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Wed 14 Mar 2007 08:10 PM

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BP says oil and gas recovery crucial

Growing energy needs makes maximising recovery for existing sites essential.

Maximising recovery from existing oil and gas fields will be crucial to meeting the world's growing energy needs as the number of undiscovered fields diminishes and the cost of new exploration increases, according to a BP representative speaking at the 15
th

Middle East Oil and Gas Show held in Bahrain from March 11-14.

"Demand for energy is expected to increase 50% to 60% by 2030, much of it from newly emerging markets," explained Peter Roberts, Subsurface Manager, BP Abu Dhabi. "At BP, we believe the industry needs to look to increasing recovery from existing fields to meet this rising demand."

Roberts explained how up to 50% of BP's reserves growth since 2002 has come through the application of good reservoir management techniques which help to extend the productive field life.

"Technology and reservoir management has been essential to the progress of BP over the past five years, enabling us to add around 8 billion barrels of oil equivalent to our resource base through exploration, an additional 8 billion barrels from appraisal and revisions and to shift some 9 billion barrels of oil equivalent from non-proved to proved reserves," illustrated Roberts.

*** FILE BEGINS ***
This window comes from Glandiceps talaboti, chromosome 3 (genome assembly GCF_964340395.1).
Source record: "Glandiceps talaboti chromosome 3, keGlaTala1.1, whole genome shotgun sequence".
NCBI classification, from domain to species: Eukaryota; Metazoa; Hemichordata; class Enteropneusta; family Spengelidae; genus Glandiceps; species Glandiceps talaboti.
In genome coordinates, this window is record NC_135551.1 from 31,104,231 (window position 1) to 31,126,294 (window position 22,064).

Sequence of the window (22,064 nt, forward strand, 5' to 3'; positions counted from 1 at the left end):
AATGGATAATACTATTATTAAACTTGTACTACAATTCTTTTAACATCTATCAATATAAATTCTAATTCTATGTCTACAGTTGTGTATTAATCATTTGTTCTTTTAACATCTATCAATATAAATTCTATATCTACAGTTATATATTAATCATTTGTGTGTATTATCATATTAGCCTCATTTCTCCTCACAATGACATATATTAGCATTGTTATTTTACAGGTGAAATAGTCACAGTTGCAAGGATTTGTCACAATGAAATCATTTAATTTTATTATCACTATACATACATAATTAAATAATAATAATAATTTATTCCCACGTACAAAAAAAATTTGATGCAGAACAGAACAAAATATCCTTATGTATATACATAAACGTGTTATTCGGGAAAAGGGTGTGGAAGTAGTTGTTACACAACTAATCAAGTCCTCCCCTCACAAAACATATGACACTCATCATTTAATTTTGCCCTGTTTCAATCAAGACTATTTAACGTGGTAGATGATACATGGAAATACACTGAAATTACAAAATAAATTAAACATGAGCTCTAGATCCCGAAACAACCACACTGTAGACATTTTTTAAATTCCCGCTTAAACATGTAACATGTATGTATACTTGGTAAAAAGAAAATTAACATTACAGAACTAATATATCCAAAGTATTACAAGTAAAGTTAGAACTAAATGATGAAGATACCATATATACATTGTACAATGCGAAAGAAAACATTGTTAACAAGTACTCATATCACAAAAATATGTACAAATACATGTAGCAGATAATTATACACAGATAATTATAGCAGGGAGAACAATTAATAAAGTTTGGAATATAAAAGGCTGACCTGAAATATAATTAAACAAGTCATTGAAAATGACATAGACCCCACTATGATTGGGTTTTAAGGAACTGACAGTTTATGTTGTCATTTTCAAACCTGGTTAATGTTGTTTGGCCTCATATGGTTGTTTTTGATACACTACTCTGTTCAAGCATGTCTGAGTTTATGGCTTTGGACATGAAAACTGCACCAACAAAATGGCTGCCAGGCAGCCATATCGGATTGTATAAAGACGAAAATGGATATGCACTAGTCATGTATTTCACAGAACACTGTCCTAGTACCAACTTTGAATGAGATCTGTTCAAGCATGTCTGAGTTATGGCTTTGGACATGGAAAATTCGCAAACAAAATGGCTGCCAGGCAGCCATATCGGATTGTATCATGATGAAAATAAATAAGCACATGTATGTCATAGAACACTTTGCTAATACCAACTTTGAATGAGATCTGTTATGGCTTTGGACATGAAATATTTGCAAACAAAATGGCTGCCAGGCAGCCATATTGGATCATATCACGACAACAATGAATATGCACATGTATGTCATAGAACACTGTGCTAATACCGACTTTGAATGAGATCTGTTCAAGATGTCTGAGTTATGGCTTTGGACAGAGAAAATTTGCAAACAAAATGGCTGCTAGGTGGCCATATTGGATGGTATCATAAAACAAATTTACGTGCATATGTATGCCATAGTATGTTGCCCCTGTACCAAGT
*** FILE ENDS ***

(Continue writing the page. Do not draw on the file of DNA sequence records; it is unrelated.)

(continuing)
The approach taken by BP is to fully understand the factors that influence hydrocarbon recovery and then define the optimal number of wells, production rates and pressure maintenance schemes to maximise the economic recovery.

The company has developed a range of proprietary industry-leading technologies that provide more accurate data on reservoir behaviour, allowing better decisions to be made faster and ultimately leading to higher recovery factors.

One such collection of technologies is the ‘Field of the Future', which utilizes a combination of subsurface and surface monitoring techniques together with digital communications technology to provide BP engineers with real time data on reservoir performance. Another is BP's ‘Life-of-Field Seismic' (LoFS) technology, where geophones and cables are permanently installed on the seabed or desert floor to relay continuous information about the reservoir to operating centres.

"In Trinidad, for example, reservoir data gathered using the Field of the Future provided an early warning of water influx into a gas field from a nearby acquifer. Armed with this information, rapid action was taken to bring a new well online and adjust production rates for maximum total recovery," explained Roberts, before concluding: "Pro-active reservoir management with the use of technology provides us with a better understanding of what is happening beneath the surface."

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